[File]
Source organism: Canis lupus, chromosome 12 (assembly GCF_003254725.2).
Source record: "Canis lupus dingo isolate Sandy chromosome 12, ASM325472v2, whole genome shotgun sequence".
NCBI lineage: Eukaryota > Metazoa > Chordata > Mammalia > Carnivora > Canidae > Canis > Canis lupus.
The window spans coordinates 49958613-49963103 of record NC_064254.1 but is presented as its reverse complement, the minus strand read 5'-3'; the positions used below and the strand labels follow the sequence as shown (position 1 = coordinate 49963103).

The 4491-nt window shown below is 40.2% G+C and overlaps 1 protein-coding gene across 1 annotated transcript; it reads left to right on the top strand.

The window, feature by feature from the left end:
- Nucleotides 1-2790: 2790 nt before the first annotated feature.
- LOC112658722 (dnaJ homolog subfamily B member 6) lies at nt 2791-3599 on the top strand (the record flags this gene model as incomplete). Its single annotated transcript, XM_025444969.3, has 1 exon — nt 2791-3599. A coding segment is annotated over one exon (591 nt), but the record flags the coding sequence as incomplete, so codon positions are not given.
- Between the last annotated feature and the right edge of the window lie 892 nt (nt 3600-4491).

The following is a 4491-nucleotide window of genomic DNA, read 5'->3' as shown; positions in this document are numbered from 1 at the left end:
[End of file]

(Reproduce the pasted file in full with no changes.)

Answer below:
Source organism: Canis lupus, chromosome 12 (assembly GCF_003254725.2).
Source record: "Canis lupus dingo isolate Sandy chromosome 12, ASM325472v2, whole genome shotgun sequence".
NCBI lineage: Eukaryota > Metazoa > Chordata > Mammalia > Carnivora > Canidae > Canis > Canis lupus.
The window spans coordinates 49958613-49963103 of record NC_064254.1 but is presented as its reverse complement, the minus strand read 5'-3'; the positions used below and the strand labels follow the sequence as shown (position 1 = coordinate 49963103).

The 4491-nt window shown below is 40.2% G+C and overlaps 1 protein-coding gene across 1 annotated transcript; it reads left to right on the top strand.

The window, feature by feature from the left end:
- Nucleotides 1-2790: 2790 nt before the first annotated feature.
- LOC112658722 (dnaJ homolog subfamily B member 6) lies at nt 2791-3599 on the top strand (the record flags this gene model as incomplete). Its single annotated transcript, XM_025444969.3, has 1 exon — nt 2791-3599. A coding segment is annotated over one exon (591 nt), but the record flags the coding sequence as incomplete, so codon positions are not given.
- Between the last annotated feature and the right edge of the window lie 892 nt (nt 3600-4491).

The following is a 4491-nucleotide window of genomic DNA, read 5'->3' as shown; positions in this document are numbered from 1 at the left end: